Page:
Friday, January 7, 2011

I'm probably the last one to see this ridiculousness!

Crazy! Thanks for pointing it out to me Matt.

Thursday, January 6, 2011

Dan John Book Selection Of The Month Club

I'm a member. Join us. This month's selection is:

Deep Survival: Who Lives, Who Dies, and Why

All you have to do is fail to update your mental map and then persist in following it even when the landscape (or your compass) tries to tell you it's wrong. Edward Cornell once told me, "Whenever you start looking at your map and saying something like, 'Well, that lake could have dried up,' or 'That boulder could have moved,' a red light should go off. You're trying to make reality conform to your expectations rather than seeing what's there. In the sport of orienteering, they call that 'bending the map.' (pp. 164-165)

How often do we ignore aches and pains, 'bending the map' because we want to milk a few more reps, a few more pounds, a few more weeks out of productive training cycle? Sometimes it works out. Sometimes it doesn't.

You'll find our online discussion here: Dan John - Book Discussions

Wednesday, January 5, 2011

Glenn Pendlay - Olympic Weightlifting Techniques

 If you are like me, a dabbler in the Olympic lifts, you are always looking for good DVDs for instruction. You've already bought a bunch of training hall videos from Ironmind and those were, of course, awesome. You've bought some books on the subject. You've had a little instruction from capable competitors and maybe even a coach here and here. Maybe you were like me and had a father who was an OLer, but you got sick of doing endless lifts with a broomstick.... In any case, you needed a little more - something that blended excellent modeling, explanation, and hands-on instruction with someone who wasn't already a world-class athlete. Well, here's a  DVD for you - Dave and Laree Draper have put out a new DVD that fits the bill: Glenn Pendlay - Olympic Weightlifting Techniques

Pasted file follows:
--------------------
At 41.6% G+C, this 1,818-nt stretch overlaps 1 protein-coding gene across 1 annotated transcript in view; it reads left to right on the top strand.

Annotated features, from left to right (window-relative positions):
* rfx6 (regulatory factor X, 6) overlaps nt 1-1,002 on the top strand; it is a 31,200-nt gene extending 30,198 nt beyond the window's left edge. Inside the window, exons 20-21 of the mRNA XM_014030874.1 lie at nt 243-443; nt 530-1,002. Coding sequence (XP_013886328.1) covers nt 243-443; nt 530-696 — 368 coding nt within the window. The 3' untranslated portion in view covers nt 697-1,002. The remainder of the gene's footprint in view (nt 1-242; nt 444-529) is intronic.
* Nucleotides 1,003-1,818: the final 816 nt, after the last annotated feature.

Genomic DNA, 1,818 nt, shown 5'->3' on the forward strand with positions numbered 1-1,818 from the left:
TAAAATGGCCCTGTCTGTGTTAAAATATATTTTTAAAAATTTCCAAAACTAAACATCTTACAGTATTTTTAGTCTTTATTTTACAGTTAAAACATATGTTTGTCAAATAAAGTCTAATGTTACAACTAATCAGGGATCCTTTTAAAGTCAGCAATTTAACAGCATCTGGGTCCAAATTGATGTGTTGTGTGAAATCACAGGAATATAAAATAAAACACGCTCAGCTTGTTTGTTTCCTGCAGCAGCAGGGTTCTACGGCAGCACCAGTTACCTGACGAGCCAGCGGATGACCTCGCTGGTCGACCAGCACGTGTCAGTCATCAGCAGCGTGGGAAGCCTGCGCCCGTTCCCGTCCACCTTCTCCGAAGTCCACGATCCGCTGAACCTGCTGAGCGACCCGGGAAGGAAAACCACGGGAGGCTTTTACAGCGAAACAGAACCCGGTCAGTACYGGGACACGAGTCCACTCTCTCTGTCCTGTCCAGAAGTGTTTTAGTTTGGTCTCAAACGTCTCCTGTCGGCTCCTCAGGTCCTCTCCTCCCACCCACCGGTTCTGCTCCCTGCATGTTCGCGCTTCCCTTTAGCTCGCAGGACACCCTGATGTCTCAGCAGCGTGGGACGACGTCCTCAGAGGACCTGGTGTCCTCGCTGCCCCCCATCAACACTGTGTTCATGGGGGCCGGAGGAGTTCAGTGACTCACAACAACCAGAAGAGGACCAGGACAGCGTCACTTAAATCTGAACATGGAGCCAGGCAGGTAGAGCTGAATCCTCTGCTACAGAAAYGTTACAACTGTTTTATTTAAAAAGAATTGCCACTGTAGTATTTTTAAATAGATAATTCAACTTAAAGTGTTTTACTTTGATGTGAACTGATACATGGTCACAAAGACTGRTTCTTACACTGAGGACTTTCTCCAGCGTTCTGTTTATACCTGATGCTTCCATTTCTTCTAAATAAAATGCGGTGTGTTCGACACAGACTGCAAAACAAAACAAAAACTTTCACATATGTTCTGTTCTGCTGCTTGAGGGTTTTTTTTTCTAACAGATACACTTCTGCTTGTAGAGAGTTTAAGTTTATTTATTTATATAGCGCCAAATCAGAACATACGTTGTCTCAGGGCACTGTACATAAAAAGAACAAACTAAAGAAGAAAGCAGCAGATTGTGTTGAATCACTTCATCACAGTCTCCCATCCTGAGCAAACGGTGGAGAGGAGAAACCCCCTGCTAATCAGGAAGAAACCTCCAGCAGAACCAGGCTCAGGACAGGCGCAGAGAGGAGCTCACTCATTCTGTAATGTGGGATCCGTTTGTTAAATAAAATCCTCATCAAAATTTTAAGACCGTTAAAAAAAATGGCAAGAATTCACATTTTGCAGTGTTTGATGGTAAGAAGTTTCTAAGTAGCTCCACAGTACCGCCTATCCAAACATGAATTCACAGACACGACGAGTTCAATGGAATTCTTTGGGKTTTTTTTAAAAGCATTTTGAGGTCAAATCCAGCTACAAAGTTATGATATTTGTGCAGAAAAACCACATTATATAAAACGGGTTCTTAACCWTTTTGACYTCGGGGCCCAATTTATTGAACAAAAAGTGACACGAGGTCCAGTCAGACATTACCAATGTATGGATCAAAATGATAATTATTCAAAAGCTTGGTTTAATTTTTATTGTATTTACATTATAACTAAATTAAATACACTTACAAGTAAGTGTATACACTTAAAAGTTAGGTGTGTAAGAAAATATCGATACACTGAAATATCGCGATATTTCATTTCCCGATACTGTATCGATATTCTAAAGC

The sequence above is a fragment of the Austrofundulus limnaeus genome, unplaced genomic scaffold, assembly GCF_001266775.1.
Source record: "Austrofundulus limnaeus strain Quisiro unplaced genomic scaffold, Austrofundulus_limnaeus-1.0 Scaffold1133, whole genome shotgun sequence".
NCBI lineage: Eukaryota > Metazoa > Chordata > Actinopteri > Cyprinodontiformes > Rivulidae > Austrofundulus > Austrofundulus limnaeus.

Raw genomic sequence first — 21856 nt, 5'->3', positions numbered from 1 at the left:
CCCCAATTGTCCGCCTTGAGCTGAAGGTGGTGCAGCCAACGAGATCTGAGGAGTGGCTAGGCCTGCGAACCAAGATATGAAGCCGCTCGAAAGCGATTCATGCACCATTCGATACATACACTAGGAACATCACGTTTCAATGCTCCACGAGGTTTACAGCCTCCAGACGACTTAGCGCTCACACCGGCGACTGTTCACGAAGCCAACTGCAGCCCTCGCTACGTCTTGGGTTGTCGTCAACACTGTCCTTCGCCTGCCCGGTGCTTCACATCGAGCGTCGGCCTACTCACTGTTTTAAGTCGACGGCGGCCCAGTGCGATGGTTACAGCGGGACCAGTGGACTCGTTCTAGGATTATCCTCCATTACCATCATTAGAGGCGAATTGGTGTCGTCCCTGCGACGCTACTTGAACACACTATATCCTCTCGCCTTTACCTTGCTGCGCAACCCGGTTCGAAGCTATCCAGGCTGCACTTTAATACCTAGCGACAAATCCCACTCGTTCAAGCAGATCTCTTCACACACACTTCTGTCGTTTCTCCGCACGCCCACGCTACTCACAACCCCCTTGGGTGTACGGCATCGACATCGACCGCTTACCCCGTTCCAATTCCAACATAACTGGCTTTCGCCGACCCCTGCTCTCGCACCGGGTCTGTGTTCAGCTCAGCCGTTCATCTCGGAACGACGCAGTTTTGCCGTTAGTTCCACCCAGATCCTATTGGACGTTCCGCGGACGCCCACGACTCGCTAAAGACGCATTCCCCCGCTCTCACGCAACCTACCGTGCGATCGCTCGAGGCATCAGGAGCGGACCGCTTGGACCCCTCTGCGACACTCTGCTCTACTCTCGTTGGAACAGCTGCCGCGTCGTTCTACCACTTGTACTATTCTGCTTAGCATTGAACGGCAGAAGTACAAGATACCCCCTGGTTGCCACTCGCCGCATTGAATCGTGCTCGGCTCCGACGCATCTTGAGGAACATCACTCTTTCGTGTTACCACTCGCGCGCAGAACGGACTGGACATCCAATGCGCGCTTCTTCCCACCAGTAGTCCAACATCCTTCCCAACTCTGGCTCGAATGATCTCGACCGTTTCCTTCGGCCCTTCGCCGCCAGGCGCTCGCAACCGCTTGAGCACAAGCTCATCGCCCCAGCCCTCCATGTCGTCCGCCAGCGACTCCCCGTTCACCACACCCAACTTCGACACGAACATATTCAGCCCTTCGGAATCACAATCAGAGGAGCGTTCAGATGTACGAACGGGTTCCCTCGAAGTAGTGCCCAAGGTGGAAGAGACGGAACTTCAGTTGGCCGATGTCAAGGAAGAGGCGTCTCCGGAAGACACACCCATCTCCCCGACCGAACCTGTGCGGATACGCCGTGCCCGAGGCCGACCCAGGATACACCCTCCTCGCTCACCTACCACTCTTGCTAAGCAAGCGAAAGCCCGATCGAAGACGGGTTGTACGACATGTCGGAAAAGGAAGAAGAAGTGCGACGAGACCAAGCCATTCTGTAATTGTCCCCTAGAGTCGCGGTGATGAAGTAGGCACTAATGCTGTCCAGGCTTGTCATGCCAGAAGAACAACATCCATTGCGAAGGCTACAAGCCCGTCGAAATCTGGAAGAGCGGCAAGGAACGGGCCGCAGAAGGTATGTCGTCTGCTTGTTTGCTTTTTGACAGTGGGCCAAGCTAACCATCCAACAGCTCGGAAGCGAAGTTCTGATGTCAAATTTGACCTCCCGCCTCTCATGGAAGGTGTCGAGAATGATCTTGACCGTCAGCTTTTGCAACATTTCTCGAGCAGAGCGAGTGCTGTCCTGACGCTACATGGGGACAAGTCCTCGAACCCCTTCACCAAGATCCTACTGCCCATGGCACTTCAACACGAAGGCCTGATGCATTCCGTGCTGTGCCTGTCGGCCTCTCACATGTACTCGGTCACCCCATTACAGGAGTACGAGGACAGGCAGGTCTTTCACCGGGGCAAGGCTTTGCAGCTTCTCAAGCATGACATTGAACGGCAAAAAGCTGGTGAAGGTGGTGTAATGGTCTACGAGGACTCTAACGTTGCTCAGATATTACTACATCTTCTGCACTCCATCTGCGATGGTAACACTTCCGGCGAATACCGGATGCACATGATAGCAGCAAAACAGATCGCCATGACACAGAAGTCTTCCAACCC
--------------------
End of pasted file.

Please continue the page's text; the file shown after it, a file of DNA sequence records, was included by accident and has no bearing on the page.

Glenn has a humble way about him and his instruction is crisp and straight to the point. He details his teaching progressions for the Olympic lifts and gives clear rationale for their implementation. His emphasis on positions and transitions is something that as a lifter, I've given a lot of thought to, but could never really really "get" with the finer nuances of Olympic lifting - I think Glenn has really opened up some of those details to me with this work. The DVD will be an asset for both trainers and trainees alike who want to improve their snatches, cleans, and jerks, and, in my opinion, is a must-have for coaches who incorporate power-versions of the Olympic lifts for their athletes.

I'll be honest with you, generally speaking, I'm not a big fan of workshops that are recorded and then sold as DVDs. Often film and sound quality is poor and there is a lot of "filler time" showing the workshop participants. That is NOT the case with any of the workshop DVDs that Dave and Laree Draper have produced (all titles shown here). In Olympic Weightlifting Techniques you never get bored watching Glenn working with the participants. The two-hour set of two DVDs has an awesome balance of lessons from Glenn Pendlay, demonstrations by athlete Jon North, and short clips of hands-on instruction with trainees of varying levels of proficiency. I enjoyed all of the segments immensely both as a teacher and learner.

At $44.50, the DVD is a great deal. If you have any interest in improving your own Olympic weightlifting technique, or in seeing how one great coach coaches them, I don't think you'll go wrong.

Glenn Pendlay: Olympic Weightlifting Techniques

Tuesday, January 4, 2011

Hand Care For 2011

Do you suffer from a lot of hand tears in training? If so, in addition to working on your technique and not being sloppy about programming, I heartily recommend three products to you for 2011 to keep you hand-healthy and in the game: 

#1) Callous Shaver - $5
Even if your kettlebell technique is flawless, if you have callous build-up, snatches with a heavy bell is going to pull on the skin. Keeping your callous build-up under control will go a long way to avoiding tears.

2) Chalk - less than $5 a block
I've spoken with a lot of RKCs who eschew chalk, but here's the thing: friction + moisture = blisters, and blisters WILL tear. Work on your technique, do lots of reps, and use chalk to keep your hands dry. You don't have to cake layers of it on - a little will go a long way.

3) Burt's Bees Shea Butter Hand Repair Creme - $10
Use this at night before you go to bed - your dry hands will thank you.

Sunday, January 2, 2011